A major factor in designing a frequency reuse pattern is the attempt to maximize system capacity while maintaining an acceptable signal-to-interference ratio (SIR). SIR refers to the ratio of the level of the received desired signal to the level of the received undesired signal. Most of the undesired signal is due to co-channel interference. Co-channel interference is interference due to the common use of the same frequency band by two different cells. Thus, to a large extent, co-channel interference determines how often a set of frequencies may be reused throughout the entire system. Accordingly, to the extent co-channel interference can be minimized, the lower the frequency reuse factor (i.e., K).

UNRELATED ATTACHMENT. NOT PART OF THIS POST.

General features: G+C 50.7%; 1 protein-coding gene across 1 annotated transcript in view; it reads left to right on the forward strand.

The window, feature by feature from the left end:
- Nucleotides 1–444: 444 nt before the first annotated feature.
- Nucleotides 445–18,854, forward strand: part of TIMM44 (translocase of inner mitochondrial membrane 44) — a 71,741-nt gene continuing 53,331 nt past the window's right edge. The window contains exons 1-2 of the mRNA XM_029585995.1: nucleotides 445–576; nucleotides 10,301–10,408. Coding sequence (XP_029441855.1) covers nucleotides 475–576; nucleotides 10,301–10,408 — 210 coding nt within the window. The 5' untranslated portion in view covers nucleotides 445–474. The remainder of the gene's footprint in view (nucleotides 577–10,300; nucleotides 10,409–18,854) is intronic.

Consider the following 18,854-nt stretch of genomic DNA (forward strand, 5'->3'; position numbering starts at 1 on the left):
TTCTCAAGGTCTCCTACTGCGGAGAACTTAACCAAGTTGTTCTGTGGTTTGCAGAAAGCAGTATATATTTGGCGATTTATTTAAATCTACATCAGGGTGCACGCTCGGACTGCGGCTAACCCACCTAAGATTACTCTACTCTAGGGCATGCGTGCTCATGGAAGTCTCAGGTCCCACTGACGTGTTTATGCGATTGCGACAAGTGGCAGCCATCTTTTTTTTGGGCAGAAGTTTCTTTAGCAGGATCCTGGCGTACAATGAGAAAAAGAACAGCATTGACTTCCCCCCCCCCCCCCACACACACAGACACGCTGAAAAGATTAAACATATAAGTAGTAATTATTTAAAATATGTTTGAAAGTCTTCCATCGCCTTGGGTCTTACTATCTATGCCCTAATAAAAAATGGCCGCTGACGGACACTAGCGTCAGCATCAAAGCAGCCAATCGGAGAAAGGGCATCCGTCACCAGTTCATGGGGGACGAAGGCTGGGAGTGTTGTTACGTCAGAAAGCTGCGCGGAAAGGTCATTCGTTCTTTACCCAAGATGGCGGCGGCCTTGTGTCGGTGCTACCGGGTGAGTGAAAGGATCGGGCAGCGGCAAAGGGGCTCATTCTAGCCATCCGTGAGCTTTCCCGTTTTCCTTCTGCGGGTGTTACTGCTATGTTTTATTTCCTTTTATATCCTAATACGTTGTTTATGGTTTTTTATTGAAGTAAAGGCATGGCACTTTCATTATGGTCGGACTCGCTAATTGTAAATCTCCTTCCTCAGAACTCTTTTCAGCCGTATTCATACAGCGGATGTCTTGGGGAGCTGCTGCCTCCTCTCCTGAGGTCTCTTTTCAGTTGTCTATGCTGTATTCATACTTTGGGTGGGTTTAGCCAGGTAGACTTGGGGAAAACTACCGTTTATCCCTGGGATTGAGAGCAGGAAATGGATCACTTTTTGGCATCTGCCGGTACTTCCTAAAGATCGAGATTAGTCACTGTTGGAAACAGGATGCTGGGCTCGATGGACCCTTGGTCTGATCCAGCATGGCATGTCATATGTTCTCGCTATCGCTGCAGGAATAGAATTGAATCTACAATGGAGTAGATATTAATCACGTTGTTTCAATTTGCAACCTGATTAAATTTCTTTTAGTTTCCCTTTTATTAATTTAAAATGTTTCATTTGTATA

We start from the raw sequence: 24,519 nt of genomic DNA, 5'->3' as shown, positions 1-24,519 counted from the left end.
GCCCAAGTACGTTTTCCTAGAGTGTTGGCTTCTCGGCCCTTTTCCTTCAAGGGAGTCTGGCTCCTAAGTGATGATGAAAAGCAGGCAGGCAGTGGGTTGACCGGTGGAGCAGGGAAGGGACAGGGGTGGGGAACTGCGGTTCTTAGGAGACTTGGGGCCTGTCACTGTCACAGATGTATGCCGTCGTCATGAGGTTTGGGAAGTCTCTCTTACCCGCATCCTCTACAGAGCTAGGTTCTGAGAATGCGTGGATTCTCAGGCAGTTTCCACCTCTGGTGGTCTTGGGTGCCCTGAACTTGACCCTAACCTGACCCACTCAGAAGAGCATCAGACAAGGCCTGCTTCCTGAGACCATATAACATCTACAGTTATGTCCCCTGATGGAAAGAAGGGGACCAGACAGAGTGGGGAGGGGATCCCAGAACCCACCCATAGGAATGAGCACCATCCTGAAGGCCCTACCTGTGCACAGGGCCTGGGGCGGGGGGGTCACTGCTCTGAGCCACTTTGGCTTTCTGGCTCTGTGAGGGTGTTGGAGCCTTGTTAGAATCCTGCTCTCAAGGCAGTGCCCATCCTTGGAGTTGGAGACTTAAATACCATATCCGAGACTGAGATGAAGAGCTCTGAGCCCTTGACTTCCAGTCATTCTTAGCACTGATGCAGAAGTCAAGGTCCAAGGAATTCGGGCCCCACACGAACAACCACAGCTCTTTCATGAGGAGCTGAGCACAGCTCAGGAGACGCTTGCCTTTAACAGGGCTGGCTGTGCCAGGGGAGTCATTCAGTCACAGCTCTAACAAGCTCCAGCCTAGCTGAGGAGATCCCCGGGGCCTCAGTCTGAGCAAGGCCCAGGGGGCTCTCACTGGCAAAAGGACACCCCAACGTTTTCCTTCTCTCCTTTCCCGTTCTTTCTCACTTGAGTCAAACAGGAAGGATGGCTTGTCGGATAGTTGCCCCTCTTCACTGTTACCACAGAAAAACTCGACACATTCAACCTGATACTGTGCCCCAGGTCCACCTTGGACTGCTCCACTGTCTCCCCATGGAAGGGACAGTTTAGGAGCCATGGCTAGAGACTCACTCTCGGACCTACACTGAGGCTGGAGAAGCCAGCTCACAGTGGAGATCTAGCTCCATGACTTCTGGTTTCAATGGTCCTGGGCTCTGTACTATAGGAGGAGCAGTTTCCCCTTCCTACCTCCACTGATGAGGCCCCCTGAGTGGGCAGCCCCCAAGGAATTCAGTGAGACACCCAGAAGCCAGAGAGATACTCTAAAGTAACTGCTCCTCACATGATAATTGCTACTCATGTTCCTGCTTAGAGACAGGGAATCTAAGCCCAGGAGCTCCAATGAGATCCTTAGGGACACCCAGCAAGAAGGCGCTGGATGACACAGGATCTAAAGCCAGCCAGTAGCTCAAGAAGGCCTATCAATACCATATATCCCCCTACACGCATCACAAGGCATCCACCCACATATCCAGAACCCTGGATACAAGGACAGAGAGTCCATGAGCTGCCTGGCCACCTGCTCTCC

In an attempt to minimize co-channel interference, conventional systems have separated each cell into multiple sectors, with each sector having a directional antenna co-located with a base station at the center of the cell. The beamwidth of each base station antenna is normally wide enough to cover the whole sector. Typically, a cell is divided into three sectors with each sector having a 120 degree antenna. These cell configurations, however, are unsatisfactory for a number of reasons, which are described with reference to FIGS. 3, 4, and 5.